Bad habits, bad decisions and bad behavior. Got me nowhere, got me lost and got me dead!
In the previous blogs I made a lot of intellectual claims about how you need to think in order to make it, or at least how I began to think to get to where I am.
But I am not an academic, I had to learn everything the hard way. You know “learning by doing”.
I told you guys in the last blog that I would get more personal and talk about some of the bad habits I’ve had to quit and obstacles I had to overcome in order to get my life straight.
A friend of mine who’s a personal trainer from Denmark said something along the lines of “it’s best when the guide has been on the journey himself”.
So, here is my Marshall Mathers moment…You know, the moment in 8 mile where Marshall’s character puts all his vulnerabilities out there, so the other guy can’t use it against him. Thus everything he was a shamed of, no longer holds power over him.
I come from a dysfunctional family, my father was an alcoholic even before I was born and my mother became one. Coming from a dysfunctional home, I did not fit in in school, I had no respect for adults and when it came to resilience factors I pushed everybody away. Isolating myself more and more.
I was severely bullied in school, and driven to the point where suicide seemed like an easy way out. I was 14 at the time. I have a rebellious streak and quite a bit of defiance in me though, so instead of attempting suicide I brought a weapon to school and committed a violent act. Which lead to me being removed from my home. From then on I was regarded as an assailant, instead of the victim I felt like. Go ahead a wrap your 14-year-old brain around that.
A few years later as a young man 19 years of age, I one day came home from work and found my mother dead on the living room floor. She had summed up the courage to leave my father a few years prior to that, but it was too little too late.
For the next 14 or 15 years I wasn’t able to cry even a single tear, I could only express anger and rage. That of course got me into even more trouble.
I had developed substance abuse from childhood, it started around the time where I was bullied, and it followed me far into adulthood. Mostly weed and alcohol, but I overdosed on drugs more times than I care to count, literally dying at one point. Actually dying from drugs turned out to be a pivotal moment, the moment where my ego, my subconscious autopilot, no longer could keep power over me. I couldn’t lie to myself anymore, I knew life altering changes were the only way if I wanted to live, and more than that, if I wanted to be a role model for my kids. Pretty fucking embarrassing to OD when you’re a father. For that there are no excuses. And I hit rock bottom pretty hard.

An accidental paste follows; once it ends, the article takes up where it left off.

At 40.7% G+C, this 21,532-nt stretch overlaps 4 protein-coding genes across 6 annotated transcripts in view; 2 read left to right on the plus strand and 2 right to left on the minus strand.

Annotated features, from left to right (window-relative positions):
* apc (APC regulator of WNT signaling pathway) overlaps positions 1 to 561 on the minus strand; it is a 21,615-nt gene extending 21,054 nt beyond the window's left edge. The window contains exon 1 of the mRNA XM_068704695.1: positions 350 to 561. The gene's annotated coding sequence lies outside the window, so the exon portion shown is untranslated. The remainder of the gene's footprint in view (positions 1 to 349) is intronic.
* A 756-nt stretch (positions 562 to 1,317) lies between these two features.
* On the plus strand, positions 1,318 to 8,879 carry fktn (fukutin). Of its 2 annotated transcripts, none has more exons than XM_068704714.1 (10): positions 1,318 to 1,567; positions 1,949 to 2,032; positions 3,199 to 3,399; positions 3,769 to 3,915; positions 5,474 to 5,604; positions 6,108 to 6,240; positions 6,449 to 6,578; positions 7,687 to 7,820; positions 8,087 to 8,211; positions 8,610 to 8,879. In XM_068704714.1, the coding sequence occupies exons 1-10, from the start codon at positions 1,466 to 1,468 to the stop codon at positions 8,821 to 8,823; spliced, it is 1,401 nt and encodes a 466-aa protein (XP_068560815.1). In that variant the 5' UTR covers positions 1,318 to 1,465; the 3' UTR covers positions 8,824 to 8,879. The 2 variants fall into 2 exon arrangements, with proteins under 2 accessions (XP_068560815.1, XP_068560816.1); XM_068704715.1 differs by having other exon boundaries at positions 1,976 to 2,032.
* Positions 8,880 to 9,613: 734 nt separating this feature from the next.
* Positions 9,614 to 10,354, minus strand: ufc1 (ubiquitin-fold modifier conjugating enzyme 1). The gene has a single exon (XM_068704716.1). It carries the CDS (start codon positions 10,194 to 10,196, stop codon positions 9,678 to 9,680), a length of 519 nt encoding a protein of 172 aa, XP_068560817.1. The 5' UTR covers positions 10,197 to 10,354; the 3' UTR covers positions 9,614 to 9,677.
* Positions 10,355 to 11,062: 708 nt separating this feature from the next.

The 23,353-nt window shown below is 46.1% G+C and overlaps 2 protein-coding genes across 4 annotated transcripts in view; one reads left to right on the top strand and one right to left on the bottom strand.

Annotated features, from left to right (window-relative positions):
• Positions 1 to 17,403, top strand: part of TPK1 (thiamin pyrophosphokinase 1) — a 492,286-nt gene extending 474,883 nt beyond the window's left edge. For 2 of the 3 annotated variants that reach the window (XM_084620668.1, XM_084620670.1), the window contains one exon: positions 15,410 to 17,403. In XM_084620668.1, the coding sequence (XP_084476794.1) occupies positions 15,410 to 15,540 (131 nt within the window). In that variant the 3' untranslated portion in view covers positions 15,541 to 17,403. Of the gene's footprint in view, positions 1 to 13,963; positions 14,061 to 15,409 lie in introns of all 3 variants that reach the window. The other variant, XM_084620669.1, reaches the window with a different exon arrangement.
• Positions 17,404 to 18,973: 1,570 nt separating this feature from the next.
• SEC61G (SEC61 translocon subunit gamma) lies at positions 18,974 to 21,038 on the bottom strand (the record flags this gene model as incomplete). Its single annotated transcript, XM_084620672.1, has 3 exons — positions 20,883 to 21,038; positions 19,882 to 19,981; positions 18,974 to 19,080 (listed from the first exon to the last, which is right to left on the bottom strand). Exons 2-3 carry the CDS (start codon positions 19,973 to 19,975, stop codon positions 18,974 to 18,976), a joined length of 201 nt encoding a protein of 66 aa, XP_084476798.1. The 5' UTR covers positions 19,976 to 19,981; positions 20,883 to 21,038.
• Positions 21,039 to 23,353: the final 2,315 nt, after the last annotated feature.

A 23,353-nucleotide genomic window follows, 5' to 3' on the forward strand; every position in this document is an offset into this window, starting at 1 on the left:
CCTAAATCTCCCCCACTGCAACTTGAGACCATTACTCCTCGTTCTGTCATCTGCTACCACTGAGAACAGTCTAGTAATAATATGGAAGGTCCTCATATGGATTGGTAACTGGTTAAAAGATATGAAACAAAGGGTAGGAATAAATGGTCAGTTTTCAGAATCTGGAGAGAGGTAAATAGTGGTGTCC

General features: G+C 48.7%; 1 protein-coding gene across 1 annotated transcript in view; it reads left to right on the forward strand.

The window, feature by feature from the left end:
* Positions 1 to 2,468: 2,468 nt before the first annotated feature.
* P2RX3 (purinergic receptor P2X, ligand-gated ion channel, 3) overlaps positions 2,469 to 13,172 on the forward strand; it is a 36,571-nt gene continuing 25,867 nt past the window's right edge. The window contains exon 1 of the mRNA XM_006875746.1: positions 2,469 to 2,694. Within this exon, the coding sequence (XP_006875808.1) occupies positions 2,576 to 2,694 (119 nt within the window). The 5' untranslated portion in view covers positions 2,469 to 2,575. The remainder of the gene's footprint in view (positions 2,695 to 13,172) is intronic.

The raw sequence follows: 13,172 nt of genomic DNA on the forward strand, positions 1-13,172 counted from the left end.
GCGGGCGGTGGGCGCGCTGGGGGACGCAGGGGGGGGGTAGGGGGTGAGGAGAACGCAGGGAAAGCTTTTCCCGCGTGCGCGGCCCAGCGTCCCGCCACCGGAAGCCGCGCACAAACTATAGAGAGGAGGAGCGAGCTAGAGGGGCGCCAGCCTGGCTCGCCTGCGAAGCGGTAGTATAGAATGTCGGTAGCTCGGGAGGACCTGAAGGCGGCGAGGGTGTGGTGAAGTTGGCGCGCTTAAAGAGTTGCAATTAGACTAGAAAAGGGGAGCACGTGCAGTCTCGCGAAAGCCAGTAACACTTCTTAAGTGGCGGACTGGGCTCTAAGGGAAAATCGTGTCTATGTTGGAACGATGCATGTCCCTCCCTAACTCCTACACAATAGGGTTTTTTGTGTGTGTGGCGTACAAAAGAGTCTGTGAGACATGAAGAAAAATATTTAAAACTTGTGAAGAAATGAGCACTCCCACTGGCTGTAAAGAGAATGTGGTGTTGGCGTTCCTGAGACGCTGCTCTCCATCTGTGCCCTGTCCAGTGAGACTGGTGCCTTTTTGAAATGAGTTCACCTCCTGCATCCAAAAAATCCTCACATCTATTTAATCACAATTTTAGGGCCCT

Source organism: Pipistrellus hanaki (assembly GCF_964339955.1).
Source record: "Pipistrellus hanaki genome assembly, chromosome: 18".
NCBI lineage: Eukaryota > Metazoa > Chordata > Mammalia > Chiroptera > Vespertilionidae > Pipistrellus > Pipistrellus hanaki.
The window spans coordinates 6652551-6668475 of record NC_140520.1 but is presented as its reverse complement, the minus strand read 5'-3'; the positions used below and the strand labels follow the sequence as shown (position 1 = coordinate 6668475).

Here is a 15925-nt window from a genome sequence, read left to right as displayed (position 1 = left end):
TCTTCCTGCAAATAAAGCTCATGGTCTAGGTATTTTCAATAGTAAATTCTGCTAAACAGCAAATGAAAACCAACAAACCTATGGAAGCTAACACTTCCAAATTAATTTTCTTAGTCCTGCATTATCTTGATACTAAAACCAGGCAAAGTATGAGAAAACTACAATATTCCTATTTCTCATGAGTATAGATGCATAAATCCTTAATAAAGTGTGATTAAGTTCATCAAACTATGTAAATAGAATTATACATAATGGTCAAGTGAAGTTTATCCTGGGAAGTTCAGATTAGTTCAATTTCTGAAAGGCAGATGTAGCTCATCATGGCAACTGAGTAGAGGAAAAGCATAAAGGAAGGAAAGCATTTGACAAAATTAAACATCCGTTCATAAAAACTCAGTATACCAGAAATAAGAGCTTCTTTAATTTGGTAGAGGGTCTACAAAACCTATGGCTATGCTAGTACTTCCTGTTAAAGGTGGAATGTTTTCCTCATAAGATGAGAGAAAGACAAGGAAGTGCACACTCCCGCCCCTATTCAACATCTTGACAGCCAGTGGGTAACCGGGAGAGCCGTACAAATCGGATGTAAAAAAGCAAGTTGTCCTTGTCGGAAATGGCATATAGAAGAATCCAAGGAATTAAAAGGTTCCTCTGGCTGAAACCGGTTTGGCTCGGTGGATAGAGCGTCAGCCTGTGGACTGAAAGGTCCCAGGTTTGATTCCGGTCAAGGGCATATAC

Now, I am not telling you guys all of this to get sympathy or even worse…likes. No my point is the opposite exactly. You see on my journey to change my life, I decided to go back to school, and here was another one of my pivotal moments. I attended a class with a guy who was a refugee from Somalia. He was attending school in Denmark where he had received asylum. To be with the few family members he had left, he had to live in Sweden, where they had gotten asylum. His Danish was so poor he often turned to me for help. But every day he came by train from Sweden, to learn and to make a life for him and his family.
And that made me realize, maybe my life wasn’t so hard after all, maybe the world, society and my parents didn’t owe me anything. Maybe I was only a victim of my own thoughts, maybe all my excuses for not applying myself was really just reasons to try harder. Maybe the less you’ve received from home the more you owe it to yourself to never give up. And at the end of the day my parents did show me an important lesson, they showed me what not to do.
Now in the movie 8 mile Marshall Mathers says “you only get one shot do not miss your chance to go, opportunity comes one in a lifetime (yo!)”.
I don’t believe that for a second. I believe everyday you wake up is a new chance, and it is up to you to give your life purpose. And I choose to work and train with people. Helping others is my way of making sense of the things I’ve been through. And honestly I have never received more than after I started giving. The scholarship to IPTA is proof of that.
And the bad habits I had to quit, the deamons I had to battle, low self esteem, loneliness etc. made me a person who does not judge.
Whatever your struggle is, odds are I can relate.
Make the most of it.
Thomas Frank is the winner of the IPTA scholarship and certified personal trainer course in Marbella.
This is the fourth post in a series that Thomas writes ahead of joining the upcoming PT program with IPTA.